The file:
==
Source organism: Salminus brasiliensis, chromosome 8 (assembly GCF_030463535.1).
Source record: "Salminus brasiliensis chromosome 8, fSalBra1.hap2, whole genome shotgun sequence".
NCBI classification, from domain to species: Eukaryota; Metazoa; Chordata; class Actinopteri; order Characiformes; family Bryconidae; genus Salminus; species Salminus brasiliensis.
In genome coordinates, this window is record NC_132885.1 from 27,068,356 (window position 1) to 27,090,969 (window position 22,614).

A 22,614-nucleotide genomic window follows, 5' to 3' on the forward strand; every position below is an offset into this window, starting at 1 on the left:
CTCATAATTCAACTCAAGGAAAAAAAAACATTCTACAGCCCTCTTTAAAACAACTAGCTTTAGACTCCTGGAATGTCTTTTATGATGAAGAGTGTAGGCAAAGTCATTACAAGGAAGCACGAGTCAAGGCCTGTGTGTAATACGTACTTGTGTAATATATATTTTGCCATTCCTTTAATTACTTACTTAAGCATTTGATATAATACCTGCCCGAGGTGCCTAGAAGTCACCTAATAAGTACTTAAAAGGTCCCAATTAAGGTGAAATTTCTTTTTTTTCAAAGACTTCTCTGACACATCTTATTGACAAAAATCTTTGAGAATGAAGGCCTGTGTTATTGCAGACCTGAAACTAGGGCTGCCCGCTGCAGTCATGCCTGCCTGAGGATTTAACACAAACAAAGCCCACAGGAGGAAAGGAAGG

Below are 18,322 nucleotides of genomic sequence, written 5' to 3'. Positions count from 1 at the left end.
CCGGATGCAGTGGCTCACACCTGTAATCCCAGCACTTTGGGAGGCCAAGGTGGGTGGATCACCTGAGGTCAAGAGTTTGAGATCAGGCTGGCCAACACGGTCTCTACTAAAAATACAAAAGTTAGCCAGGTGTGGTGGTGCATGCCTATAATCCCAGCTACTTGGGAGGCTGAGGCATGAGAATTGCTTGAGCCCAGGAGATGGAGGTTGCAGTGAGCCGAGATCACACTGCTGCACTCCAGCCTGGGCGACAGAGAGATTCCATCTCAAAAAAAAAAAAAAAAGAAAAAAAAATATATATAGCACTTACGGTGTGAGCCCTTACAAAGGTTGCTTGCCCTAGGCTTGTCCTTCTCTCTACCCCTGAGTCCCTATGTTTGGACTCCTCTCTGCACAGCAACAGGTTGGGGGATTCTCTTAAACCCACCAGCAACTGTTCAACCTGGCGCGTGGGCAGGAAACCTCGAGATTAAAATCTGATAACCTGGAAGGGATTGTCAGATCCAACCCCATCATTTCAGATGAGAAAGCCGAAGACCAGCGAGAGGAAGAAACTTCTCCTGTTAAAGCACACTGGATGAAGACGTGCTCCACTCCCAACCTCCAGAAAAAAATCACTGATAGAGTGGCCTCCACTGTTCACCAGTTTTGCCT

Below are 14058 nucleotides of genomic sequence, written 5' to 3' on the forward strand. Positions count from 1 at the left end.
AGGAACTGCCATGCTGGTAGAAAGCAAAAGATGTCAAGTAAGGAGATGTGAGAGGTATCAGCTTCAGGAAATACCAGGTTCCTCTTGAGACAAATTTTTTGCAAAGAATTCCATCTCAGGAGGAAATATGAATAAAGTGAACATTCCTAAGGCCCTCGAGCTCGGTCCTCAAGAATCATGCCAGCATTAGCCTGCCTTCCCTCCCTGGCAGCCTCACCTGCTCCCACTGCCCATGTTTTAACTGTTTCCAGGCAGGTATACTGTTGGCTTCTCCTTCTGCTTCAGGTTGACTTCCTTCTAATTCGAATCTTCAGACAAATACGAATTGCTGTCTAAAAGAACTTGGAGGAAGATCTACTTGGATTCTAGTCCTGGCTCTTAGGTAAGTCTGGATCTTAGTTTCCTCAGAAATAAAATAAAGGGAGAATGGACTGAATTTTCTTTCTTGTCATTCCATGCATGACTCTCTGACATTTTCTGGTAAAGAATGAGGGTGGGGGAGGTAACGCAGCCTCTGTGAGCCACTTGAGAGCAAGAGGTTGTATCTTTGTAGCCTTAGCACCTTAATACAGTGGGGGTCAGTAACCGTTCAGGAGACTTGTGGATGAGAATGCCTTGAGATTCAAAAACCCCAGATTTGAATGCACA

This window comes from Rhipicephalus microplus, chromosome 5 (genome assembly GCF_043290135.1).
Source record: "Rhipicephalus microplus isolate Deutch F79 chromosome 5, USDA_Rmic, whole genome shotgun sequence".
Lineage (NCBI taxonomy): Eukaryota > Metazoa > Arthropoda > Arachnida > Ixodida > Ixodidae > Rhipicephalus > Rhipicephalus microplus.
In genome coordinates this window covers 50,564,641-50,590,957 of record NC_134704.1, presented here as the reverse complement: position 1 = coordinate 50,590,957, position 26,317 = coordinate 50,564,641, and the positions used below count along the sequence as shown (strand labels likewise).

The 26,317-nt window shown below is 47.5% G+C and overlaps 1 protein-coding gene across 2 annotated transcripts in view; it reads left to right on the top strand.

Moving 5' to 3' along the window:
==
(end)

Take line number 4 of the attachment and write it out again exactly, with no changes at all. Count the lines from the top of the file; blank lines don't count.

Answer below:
In genome coordinates, this window is record NC_132885.1 from 27,068,356 (window position 1) to 27,090,969 (window position 22,614).